Green storm water infrastructure, such as this rain garden in Portland, Oregon, is becoming increasingly common to capture and infiltrate rainwater. Compost is often used in the engineered soil mixes for the rain gardens.

Transitions to practices such as green storm water infrastructure, grey water use and recycling treated wastewater are becoming more common. Part II
Sally Brown
BioCycle May 2014, Vol. 55, No. 4, p. 37

Codigestion Potential At Large-Scale Wastewater Treatment Facility
The Deer Island facility has twelve 3-million gallon mesophilic digesters

A study for the Deer Island treatment plant in Boston Harbor evaluated the feasibility of codigestion, and whether the economic benefits outweigh the costs.
David L. Parry
BioCycle January 2014, Vol. 55, No. 1, p. 55

Biogas To Heat And Power

A variety of turbines and IC engines are designed to operate on biogas. Both types of cogeneration equipment have unique characteristics including their electrical and thermal efficiency.
Kim Murdock-Timmerman
BioCycle September 2013, Vol. 54, No. 9, p. 59

Bioenergy Potential In California’s Food Processing Residues
Figure 1. California food processing facilities by county

Fruit and vegetable processing facilities and wineries are the largest sources of high moisture solid residues potentially available as bioenergy feedstocks.
Ricardo Amón, Mark Jenner and Stephen Kaffka
BioCycle March 2013, Vol. 54, No. 3, p. 47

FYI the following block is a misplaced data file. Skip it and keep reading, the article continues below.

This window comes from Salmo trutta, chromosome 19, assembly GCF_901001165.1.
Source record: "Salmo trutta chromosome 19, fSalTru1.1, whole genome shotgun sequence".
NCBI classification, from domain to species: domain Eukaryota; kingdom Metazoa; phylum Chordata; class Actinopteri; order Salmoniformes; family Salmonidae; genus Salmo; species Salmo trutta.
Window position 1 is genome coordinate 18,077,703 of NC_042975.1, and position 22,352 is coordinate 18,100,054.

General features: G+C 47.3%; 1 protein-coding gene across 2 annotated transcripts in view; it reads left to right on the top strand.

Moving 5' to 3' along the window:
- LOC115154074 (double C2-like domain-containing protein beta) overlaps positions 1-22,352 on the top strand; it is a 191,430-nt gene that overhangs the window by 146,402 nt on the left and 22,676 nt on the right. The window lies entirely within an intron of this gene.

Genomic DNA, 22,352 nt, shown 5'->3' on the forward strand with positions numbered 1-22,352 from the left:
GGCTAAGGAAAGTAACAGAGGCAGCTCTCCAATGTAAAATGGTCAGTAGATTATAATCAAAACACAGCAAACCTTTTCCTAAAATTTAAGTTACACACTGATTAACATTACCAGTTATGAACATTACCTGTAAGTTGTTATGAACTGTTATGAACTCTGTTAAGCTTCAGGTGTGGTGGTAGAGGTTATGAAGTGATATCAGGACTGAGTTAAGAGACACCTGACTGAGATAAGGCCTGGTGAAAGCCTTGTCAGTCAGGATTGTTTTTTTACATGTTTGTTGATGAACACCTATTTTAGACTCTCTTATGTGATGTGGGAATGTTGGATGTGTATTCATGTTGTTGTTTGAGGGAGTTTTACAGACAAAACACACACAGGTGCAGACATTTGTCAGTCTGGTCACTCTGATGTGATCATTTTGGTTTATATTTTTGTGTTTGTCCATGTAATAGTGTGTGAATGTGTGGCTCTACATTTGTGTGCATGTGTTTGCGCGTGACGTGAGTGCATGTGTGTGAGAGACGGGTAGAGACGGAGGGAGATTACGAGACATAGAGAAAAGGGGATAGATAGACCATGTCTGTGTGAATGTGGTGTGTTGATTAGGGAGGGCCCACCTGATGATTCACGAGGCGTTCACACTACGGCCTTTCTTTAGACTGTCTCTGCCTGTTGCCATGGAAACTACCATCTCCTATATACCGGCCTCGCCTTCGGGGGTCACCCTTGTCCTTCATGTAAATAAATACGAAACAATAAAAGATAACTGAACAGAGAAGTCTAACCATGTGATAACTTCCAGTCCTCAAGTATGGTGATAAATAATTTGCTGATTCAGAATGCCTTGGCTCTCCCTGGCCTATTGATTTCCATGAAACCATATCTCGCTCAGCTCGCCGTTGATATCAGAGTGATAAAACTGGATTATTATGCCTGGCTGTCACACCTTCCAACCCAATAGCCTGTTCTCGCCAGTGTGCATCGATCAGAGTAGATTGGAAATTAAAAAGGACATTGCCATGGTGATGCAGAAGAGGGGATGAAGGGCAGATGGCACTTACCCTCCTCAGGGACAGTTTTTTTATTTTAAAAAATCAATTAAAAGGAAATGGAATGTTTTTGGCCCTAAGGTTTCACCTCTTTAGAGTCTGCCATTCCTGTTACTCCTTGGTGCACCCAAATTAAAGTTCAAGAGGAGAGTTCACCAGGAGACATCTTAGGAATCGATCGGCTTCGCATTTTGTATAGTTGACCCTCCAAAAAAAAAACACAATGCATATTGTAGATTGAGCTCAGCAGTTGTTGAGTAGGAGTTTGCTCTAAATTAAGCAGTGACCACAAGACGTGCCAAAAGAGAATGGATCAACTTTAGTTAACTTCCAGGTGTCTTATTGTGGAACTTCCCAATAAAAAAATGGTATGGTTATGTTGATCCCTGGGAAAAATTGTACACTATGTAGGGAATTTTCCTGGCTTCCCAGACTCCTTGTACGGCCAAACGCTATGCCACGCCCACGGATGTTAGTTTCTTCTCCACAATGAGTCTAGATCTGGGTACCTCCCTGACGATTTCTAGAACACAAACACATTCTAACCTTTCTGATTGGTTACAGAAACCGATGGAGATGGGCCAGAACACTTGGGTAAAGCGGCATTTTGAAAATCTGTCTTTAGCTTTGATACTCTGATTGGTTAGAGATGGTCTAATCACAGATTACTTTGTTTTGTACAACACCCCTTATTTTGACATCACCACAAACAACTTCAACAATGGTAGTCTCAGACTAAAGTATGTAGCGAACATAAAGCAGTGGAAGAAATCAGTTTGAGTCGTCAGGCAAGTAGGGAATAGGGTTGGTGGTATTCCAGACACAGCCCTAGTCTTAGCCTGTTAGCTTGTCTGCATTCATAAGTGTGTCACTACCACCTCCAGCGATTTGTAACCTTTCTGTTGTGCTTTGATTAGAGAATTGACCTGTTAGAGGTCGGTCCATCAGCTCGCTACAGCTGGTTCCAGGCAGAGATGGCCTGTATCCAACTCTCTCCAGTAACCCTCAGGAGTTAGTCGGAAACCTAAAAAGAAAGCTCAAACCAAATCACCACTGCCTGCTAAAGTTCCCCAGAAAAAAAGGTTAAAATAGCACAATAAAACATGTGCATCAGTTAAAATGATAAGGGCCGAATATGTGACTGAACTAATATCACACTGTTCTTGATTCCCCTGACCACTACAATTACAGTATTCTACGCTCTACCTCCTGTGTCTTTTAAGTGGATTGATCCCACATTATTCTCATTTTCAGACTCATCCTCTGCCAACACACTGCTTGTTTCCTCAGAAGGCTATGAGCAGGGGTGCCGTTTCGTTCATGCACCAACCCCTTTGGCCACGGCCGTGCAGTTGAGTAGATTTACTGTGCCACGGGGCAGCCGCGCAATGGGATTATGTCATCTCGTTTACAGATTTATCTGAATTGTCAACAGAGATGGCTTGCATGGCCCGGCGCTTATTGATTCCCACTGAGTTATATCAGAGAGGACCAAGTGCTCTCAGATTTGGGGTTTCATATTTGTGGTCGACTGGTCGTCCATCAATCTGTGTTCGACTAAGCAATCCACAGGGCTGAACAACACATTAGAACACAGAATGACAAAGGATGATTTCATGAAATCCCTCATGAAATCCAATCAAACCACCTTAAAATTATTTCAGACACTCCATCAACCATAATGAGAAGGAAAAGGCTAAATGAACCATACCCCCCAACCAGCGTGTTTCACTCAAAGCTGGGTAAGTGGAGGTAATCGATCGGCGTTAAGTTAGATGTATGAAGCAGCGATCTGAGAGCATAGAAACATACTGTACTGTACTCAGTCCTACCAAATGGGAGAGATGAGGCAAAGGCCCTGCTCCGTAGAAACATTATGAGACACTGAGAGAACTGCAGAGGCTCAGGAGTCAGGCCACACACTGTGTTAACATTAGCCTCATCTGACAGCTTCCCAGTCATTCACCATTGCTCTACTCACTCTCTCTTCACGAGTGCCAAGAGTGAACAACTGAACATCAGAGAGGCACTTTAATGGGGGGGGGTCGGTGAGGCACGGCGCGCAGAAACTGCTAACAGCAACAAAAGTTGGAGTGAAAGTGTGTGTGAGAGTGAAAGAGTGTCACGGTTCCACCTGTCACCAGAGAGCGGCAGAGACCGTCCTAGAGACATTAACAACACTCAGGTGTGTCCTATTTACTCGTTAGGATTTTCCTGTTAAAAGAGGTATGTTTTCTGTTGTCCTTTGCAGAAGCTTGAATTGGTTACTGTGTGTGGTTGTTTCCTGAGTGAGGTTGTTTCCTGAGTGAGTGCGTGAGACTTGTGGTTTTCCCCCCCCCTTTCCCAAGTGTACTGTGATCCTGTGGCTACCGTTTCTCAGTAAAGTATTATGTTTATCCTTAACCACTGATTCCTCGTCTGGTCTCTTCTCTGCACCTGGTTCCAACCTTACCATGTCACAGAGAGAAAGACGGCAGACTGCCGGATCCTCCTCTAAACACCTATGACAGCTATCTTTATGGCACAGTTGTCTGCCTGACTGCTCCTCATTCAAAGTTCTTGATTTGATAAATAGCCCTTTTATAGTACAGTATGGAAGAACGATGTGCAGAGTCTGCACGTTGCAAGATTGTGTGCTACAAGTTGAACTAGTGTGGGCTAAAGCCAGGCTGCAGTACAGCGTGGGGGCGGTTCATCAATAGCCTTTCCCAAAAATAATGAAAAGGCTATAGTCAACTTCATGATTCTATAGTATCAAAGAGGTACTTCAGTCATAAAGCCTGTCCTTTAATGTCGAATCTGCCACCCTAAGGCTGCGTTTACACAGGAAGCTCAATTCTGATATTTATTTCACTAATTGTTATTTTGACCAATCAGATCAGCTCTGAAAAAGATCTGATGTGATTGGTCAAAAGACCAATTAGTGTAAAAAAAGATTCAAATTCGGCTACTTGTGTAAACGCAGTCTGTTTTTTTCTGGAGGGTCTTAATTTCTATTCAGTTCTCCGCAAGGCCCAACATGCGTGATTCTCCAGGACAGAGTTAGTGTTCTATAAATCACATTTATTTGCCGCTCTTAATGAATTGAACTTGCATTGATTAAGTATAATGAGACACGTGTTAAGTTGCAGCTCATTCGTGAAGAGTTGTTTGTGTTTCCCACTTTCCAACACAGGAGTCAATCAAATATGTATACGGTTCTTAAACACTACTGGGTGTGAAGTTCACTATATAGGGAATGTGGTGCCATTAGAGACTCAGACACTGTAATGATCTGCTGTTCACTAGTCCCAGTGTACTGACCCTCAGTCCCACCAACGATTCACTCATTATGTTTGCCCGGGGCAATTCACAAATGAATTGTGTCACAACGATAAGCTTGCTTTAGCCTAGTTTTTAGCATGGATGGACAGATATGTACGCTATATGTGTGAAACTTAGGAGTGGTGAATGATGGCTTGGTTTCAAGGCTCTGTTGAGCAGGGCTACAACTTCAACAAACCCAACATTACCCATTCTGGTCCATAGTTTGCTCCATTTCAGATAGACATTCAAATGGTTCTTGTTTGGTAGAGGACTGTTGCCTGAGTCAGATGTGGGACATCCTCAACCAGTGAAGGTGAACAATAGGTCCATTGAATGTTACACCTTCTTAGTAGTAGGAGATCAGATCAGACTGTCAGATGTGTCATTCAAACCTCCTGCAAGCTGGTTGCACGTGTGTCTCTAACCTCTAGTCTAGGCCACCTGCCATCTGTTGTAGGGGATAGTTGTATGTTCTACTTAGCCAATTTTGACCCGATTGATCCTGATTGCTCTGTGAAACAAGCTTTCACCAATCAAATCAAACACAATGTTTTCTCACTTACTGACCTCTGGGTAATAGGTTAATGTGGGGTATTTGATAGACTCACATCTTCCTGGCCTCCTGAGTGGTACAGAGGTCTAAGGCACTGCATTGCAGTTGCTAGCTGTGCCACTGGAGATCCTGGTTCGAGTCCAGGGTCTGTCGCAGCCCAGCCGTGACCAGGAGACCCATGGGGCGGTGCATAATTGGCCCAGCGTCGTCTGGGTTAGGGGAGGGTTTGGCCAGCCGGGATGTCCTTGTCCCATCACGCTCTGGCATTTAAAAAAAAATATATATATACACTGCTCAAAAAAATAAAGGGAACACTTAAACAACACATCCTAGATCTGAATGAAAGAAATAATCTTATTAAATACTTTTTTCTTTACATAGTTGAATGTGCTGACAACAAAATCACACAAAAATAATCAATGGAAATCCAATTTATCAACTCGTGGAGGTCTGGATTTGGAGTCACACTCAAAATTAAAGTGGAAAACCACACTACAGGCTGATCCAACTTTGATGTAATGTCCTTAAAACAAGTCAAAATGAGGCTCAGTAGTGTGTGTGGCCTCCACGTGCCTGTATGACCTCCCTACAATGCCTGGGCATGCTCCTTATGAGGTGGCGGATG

Biogas Production And Potential From U.S. Wastewater Treatment
Figure 2. Percentages of biogas utilization technologies in use at WWTPs producing biogas

An extensive data collection undertaking has yielded an improved picture of wastewater treatment plants in the U.S. with operating anaerobic digesters and if and how the biogas generated is utilized.
Maile Lono-Batura, Yinan Qi and Ned Beecher
BioCycle December 2012, Vol. 53, No. 12, p. 46

Biomethane Production At Ontario Wastewater Treatment Plant
The City of Hamilton is upgrading its treatment plant to process higher flows and add tertiary treatment. Changes will result in more biogas generation in the digesters.

The City of Hamilton is purifying biogas and injecting it into the grid, while continuing to generate power and recover heat from its CHP system.
Peter Gorrie
BioCycle November 2012, Vol. 53, No. 11, p. 43

Anaerobic Digester Expands Treatment Options
The Food to Fuel project takes waste grease and oil from restaurants and food processing facilities and separates the oil from the water (left) to produce a heating oil. Residuals from that process, along with food waste and municipal sludge, are anaerobically digested in a 1.23 million gallon Biothane continuously-stirred reactor (below).

What began as a septic tank pumping company in 1955 has expanded into a full-service wastewater treatment company — and renewable energy producer.
Barb Culton and Richard Mattocks
BioCycle September 2012, Vol. 53, No. 9, p. 41

Wastewater Treatment Facilities As Renewable Resource Centers
Seattle, King County Wastewater Treatment

One of the great public health triumphs of the last century — wastewater treatment — is poised for transformation into a community sustainability centerpiece.

Sally Brown
BioCycle March 2012, Vol. 53, No. 3, p. 41